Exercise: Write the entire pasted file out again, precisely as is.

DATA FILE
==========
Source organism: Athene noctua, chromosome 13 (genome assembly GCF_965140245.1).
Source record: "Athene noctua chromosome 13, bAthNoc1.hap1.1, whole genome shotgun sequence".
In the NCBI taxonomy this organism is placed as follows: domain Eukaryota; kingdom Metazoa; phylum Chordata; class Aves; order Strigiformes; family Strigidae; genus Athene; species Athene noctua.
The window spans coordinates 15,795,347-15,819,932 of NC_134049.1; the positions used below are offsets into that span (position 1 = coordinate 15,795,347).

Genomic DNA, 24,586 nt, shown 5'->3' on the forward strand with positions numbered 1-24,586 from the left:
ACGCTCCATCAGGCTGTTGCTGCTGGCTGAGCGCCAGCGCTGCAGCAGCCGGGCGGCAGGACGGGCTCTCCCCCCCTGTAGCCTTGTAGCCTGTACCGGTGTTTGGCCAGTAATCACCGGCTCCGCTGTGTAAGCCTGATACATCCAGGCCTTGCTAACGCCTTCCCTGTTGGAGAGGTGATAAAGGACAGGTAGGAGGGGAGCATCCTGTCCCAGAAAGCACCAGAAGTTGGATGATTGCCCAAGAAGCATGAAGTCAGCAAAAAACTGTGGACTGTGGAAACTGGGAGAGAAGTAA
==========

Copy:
Source organism: Athene noctua, chromosome 13 (genome assembly GCF_965140245.1).
Source record: "Athene noctua chromosome 13, bAthNoc1.hap1.1, whole genome shotgun sequence".
In the NCBI taxonomy this organism is placed as follows: domain Eukaryota; kingdom Metazoa; phylum Chordata; class Aves; order Strigiformes; family Strigidae; genus Athene; species Athene noctua.
The window spans coordinates 15,795,347-15,819,932 of NC_134049.1; the positions used below are offsets into that span (position 1 = coordinate 15,795,347).

Genomic DNA, 24,586 nt, shown 5'->3' on the forward strand with positions numbered 1-24,586 from the left:
ACGCTCCATCAGGCTGTTGCTGCTGGCTGAGCGCCAGCGCTGCAGCAGCCGGGCGGCAGGACGGGCTCTCCCCCCCTGTAGCCTTGTAGCCTGTACCGGTGTTTGGCCAGTAATCACCGGCTCCGCTGTGTAAGCCTGATACATCCAGGCCTTGCTAACGCCTTCCCTGTTGGAGAGGTGATAAAGGACAGGTAGGAGGGGAGCATCCTGTCCCAGAAAGCACCAGAAGTTGGATGATTGCCCAAGAAGCATGAAGTCAGCAAAAAACTGTGGACTGTGGAAACTGGGAGAGAAGTAA